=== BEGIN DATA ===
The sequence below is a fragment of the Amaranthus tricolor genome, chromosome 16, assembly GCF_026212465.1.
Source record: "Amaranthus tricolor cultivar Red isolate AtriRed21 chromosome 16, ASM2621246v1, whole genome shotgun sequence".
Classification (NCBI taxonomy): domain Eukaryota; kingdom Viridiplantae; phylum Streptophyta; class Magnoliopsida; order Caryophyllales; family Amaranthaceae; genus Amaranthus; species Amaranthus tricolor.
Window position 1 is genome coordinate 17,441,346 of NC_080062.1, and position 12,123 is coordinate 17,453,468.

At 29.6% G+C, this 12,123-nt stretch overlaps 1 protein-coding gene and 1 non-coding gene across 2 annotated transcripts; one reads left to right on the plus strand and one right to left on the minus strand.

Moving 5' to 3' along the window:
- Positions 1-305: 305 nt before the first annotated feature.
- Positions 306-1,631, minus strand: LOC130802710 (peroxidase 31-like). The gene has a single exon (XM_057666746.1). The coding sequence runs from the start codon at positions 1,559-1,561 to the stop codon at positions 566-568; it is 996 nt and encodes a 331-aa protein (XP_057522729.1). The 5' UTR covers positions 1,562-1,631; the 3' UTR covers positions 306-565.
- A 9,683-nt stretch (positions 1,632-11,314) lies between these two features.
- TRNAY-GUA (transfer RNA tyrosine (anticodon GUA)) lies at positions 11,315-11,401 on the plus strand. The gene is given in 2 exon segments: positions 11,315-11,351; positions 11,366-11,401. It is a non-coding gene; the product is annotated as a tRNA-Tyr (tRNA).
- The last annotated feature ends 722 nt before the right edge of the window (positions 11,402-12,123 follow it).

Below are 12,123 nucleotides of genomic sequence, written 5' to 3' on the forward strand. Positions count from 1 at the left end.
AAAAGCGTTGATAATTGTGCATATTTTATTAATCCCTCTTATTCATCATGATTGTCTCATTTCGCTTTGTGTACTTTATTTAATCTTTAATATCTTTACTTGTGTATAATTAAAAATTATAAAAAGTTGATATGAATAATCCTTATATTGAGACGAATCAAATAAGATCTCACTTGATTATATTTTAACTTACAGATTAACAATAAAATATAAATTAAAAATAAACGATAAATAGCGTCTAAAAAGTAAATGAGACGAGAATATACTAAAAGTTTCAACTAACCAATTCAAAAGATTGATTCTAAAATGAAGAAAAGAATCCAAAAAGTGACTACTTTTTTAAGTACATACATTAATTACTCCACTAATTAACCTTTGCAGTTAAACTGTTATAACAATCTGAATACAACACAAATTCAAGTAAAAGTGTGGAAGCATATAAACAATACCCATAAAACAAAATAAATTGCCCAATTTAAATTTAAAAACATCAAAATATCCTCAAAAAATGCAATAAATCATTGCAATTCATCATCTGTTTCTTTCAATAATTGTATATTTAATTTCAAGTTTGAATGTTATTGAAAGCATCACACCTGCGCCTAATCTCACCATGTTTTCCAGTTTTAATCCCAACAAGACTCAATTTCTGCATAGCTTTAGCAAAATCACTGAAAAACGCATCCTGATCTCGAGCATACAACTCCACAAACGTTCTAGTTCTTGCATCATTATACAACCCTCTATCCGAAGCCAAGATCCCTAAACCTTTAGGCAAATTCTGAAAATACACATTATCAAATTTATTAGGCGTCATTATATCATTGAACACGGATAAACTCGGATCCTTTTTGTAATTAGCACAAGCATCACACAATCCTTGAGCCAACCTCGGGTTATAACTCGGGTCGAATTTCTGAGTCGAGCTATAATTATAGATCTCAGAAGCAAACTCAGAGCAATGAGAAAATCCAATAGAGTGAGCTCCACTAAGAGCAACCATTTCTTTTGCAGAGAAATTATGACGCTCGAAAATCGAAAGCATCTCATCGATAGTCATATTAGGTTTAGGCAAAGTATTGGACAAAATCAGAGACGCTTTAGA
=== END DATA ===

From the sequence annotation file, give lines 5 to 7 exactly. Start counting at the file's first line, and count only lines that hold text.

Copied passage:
At 29.6% G+C, this 12,123-nt stretch overlaps 1 protein-coding gene and 1 non-coding gene across 2 annotated transcripts; one reads left to right on the plus strand and one right to left on the minus strand.

Moving 5' to 3' along the window:
- Positions 1-305: 305 nt before the first annotated feature.